Spirit AeroSystems, which makes fuselages for the Max as well as other items for Boeing, announced Friday that it is furloughing approximately 2,800 workers. Shares of the Wichita, Kansas-based company fell more than 1% in trading.
"The difficult decision announced today is a necessary step given the uncertainty related to both the timing for resuming 737 Max production and the overall production levels that can be expected following the production suspension," Spirit AeroSystems CEO Tom Gentile said in a press release.
Boeing said in December that it was suspending 737 max production for an indefinite period, due to continued uncertainty about when the plane will be allowed to fly again. The company hasn't said how long the production halt will last or at what rate it might resume once the Federal Aviation Administration certifies the jets to fly again.
Spirit believes production will be "lower than previously expected" whenever it resumes. Boeing accounts for 79% of the manufacturer's revenue, according to Spirit's 2019 annual report to the Securities and Exchange Commission. The Max alone represents more than 50% of Spirit's revenue.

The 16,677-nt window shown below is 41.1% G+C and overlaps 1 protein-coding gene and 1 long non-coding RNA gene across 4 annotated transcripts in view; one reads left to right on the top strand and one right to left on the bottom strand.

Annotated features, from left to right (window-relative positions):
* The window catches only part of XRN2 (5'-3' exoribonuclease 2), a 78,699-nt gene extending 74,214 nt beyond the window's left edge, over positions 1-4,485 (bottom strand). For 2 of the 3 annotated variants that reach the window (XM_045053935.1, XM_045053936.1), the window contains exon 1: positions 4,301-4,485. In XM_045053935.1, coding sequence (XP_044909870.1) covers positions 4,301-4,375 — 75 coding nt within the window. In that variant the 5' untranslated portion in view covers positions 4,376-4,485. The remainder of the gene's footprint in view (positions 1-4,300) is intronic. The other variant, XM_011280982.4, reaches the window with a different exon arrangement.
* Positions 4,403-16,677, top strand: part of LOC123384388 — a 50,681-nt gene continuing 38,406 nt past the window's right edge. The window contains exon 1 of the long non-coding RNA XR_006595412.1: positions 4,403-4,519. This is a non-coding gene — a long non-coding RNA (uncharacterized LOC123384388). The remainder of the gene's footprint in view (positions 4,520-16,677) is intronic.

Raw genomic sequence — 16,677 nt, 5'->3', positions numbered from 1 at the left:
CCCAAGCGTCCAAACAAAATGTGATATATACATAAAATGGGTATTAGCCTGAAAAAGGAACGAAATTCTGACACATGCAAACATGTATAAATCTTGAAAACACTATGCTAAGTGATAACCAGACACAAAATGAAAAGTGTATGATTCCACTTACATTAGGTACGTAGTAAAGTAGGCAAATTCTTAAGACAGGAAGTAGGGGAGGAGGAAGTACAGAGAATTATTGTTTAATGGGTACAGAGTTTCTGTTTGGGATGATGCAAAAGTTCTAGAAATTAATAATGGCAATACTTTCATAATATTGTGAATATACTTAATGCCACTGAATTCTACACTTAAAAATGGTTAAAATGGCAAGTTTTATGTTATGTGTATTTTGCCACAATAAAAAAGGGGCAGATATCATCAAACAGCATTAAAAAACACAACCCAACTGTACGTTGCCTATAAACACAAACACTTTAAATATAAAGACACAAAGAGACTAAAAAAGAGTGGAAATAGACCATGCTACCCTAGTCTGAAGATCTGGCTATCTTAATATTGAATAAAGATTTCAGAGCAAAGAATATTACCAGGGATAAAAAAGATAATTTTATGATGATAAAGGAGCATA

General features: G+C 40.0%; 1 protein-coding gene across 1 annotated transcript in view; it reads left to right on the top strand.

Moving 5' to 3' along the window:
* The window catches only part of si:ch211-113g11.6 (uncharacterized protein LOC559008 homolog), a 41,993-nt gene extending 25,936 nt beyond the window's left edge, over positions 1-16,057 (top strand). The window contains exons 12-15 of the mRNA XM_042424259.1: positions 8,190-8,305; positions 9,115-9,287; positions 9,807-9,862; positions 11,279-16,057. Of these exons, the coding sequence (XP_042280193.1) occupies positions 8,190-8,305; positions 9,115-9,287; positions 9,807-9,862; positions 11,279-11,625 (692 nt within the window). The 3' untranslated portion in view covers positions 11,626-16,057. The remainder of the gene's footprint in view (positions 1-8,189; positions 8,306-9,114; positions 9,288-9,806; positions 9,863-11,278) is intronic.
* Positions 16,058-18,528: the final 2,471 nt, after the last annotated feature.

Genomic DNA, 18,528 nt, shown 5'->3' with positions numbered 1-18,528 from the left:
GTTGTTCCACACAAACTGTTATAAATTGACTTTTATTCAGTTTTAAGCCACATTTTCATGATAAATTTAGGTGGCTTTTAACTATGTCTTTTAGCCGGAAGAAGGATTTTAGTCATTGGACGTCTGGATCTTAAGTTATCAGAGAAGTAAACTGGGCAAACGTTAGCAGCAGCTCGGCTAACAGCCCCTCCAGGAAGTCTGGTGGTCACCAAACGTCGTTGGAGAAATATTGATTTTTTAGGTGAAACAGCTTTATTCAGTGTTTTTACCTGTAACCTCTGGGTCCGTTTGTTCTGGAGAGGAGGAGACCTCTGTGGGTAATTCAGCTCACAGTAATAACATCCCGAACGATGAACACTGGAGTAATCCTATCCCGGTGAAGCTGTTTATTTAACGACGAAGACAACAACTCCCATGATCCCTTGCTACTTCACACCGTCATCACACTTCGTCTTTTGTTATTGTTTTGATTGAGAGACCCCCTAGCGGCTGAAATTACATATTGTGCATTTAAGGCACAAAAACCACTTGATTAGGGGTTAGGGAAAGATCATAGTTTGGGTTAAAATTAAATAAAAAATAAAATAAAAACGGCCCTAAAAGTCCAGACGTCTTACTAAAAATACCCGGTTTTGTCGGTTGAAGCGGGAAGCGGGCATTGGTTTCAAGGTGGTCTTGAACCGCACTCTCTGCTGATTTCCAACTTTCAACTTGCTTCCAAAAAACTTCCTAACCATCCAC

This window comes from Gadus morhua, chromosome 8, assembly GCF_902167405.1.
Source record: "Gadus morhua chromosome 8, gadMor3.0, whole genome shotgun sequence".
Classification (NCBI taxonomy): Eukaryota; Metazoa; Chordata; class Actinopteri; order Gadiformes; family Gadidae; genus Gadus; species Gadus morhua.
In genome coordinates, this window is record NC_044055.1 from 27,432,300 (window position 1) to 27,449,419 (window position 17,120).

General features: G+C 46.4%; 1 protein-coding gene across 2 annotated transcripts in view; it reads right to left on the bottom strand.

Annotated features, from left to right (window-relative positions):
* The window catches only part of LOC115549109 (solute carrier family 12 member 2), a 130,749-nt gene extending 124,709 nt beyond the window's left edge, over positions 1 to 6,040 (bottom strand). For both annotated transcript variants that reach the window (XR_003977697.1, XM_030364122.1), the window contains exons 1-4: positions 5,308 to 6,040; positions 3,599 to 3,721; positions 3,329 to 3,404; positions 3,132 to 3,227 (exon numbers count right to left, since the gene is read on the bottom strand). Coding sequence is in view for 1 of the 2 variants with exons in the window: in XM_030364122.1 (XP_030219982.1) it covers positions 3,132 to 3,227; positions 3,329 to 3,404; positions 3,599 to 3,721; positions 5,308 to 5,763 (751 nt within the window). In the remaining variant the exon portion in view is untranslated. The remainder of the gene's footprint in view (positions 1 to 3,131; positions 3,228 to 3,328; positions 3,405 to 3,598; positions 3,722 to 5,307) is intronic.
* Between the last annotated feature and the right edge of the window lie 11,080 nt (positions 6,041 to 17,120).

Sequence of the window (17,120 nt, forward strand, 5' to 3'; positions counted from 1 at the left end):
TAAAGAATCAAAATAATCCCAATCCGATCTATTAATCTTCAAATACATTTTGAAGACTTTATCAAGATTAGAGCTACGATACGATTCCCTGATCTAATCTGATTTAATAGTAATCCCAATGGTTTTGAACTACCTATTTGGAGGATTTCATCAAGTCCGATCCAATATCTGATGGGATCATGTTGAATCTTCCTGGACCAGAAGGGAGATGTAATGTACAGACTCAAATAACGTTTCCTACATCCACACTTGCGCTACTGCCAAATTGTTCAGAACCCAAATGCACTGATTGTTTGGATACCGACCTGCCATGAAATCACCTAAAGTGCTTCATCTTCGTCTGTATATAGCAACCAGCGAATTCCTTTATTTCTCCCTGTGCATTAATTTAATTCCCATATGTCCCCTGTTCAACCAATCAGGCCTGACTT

Boeing originally cut production of the jets by about 20% in March 2019, following two crashes that killed 346 people. But it continued to buy a full supply of parts and fuselages from Spirit, which has said that said Boeing now has more than 100 of its fuselages awaiting assembly. As a result, Spirit's shutdown is likely to last longer than Boeing's.
Spirit will not be the only supplier to be affected by the jet maker's production halt. Others could announce layoffs or may have done so already without any public statement. And in a ripple effect, suppliers in turn have suppliers of their own who could be forced to lay off staff.
"You are going to see a lot more news stories like the one we are seeing now" with Spirit AeroSystems, the former Chairman of the Council of Economic Advisers Kevin Hassett told CNN on Friday.
"That's because Boeing kept producing the 737 Max throughout last year despite the grounding of the 737 Max. That's not the case anymore. Sadly, tens of thousands of people are probably going to be laid off before this crisis is done," Hassett added.
Friday's layoffs will affect primarily Spirit's Wichita plant, where it has 13,500 employees, representing more than 20% of the workforce. The company also said it will "implement smaller workforce reductions" at plants in Tulsa and McAlester, Oklahoma.
"We continue to work with Boeing to develop a new production schedule for 2020 with an eye toward minimizing disruption, maintaining the stability of our production capabilities, and best positioning Spirit for the future," Gentile said.